Several perturbation formulas are available for the resonant frequency of an electromagnetic cavity subjected to shape and material perturbations. Each is based on a mathematical identity from vector calculus, a choice of trial fields, and the manner in which the boundary conditions are met. The limits of usefulness of a given perturbation formula depend on these factors. Slater proposed a perturbation formula for the resonant frequency of cavities that maintained currency for a long time. However, what remained obscure was that Dombrowski also proposed a perturbation formula, making a correction to that of Slater. A critical performance comparison of various perturbation formulas for a fixed geometry was not undertaken during the time they were proposed, for want of an exact solution to validate their accuracy. They were assessed only in some landmark or limiting cases. Today, several efficient numerical packages are available, and the need for perturbation formulas is rather grim or even completely obviated. If there is any interest in revisiting these formulas, it is all the more a matter of curiosity until there comes a revival in this area. The aim of this tutorial is then to apply about five different perturbation formulas to the same geometry (in the present case, a square cavity perturbed in shape); to obtain a closed-form expression for each; and to compare the limits of their accuracy. The performance of these formulas is rated with the help of commercially available HFSS software, using the eigenmode solver, both visually by plotting, and also using a power series. Along with these formulas, a new heuristic perturbation formula is proposed in this paper, which ranks number one among all of these in terms of accuracy as far as the present geometry is concerned. View full abstract»

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  • Advertisement

    Publication Year: 2014 , Page(s): 143
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  • Chapter news

    Publication Year: 2014 , Page(s): 144 - 151
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  • XVIIIth International Seminar/Workshop DIPED-2013

    Publication Year: 2014 , Page(s): 152 - 154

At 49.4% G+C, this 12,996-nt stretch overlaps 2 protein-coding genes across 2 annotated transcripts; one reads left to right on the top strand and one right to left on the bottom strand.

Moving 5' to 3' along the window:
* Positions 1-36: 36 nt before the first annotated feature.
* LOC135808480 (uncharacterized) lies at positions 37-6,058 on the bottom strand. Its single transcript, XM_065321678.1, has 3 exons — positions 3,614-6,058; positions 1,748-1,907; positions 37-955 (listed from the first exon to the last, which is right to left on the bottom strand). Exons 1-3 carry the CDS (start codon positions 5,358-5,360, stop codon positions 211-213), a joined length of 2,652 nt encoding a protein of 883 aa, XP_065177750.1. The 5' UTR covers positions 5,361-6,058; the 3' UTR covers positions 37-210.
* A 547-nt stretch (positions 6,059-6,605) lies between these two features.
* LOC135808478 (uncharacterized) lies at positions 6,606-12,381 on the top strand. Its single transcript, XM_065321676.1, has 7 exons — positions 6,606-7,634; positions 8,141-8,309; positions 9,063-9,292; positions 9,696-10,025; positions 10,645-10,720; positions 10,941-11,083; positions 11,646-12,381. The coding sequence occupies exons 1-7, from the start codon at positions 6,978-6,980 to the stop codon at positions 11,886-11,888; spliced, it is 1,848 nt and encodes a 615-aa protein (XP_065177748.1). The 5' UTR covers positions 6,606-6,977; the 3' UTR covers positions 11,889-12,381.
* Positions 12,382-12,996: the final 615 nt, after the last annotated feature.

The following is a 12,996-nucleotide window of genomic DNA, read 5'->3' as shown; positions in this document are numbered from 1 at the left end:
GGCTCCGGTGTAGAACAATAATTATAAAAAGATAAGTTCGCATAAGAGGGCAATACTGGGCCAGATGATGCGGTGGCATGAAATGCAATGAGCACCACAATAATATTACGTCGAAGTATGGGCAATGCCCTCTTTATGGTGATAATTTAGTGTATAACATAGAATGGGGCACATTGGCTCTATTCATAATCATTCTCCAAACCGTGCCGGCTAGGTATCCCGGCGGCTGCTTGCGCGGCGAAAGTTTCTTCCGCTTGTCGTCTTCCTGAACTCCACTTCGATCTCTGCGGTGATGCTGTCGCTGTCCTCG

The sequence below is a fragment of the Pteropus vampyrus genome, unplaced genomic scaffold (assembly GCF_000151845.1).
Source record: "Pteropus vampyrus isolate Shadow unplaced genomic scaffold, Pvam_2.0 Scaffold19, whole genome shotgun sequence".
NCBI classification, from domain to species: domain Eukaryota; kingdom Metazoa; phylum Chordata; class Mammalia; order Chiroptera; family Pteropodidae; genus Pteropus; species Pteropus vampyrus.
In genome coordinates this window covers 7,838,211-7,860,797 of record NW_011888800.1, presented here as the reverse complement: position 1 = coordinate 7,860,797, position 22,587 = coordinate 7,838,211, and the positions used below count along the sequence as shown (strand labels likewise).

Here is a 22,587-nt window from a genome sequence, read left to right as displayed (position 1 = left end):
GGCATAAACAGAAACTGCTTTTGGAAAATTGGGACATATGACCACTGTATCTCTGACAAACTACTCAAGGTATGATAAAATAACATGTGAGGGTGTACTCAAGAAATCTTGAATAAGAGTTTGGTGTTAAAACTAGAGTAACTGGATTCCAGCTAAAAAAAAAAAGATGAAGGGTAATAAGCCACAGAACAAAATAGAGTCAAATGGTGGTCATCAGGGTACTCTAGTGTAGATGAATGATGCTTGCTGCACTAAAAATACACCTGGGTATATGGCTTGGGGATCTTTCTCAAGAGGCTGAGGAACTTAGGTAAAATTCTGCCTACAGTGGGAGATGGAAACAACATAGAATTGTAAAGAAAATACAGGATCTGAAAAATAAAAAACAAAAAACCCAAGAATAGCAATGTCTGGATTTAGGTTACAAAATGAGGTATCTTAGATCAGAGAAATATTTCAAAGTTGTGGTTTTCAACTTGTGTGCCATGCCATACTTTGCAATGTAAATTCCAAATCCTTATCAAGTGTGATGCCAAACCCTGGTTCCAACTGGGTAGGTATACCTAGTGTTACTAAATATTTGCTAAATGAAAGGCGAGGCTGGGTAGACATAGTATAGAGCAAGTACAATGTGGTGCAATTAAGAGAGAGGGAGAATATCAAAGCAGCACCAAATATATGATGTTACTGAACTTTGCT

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    Publication Year: 2014 , Page(s): 155
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  • Comment on the definition of antenna half-power and impedance-matching bandwidths [antenna designer's notebook]

    Publication Year: 2014 , Page(s): 156 - 158
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    There are two antenna-bandwidth def nitions that are sometimes confused. These def nitions are for the antenna half-power bandwidth (HPBW) and the antenna impedance-matching bandwidth (IMBW). These are def ned below. View full abstract»

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  • Advertisement

    Publication Year: 2014 , Page(s): 159
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  • Three-dimensional position and orientation measurements using magneto-quasistatic fields and complex image theory [measurements corner]

    Publication Year: 2014 , Page(s): 160 - 173
    Cited by:  Papers (1)
    Save to Project icon | Request Permissions | Click to expandQuick Abstract | PDF file iconPDF (13230 KB)  

    Traditional wireless position-location systems, operating using propagating waves, suffer reduced performance in non-line-of-sight (NLoS) applications. Traditional systems that use quasistatic fields have instead been limited to short ranges, progressive direction-finding applications, require RF fingerprinting, or do not provide complete immunity to dielectric obstacles (use of electric fields). These limitations impose severe restrictions in applications such as tracking an American football during game play, where position and orientation tracking may be required over long ranges, and when the line-of-sight (LoS) is blocked by groups of people. A technique using magneto-quasistatic fields and complex image theory was recently shown to circumvent these problems, and to enable accurate long-range one-dimensional and two-dimensional measurements. In this work, we present three-dimensional position and orientation measurements using the magneto-quasistatic system and complex image theory over an area of 27.43 m × 27.43 m. Inverting the theoretical expression for the voltage measured at the terminals of the receiving loops to determine three-dimensional position and orientation resulted in mean and median geometric position errors of 0.77 m and 0.71 m, respectively; inclination orientation mean and median errors of 9.67° and 8.24°, respectively; and azimuthal orientation mean and median errors of 2.84° and 2.25°, respectively. View full abstract»

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The IEEE Antennas and Propagation Magazine covers all areas relating to antenna theory, design, and practice.

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Editor-in-Chief
Mahta Moghaddam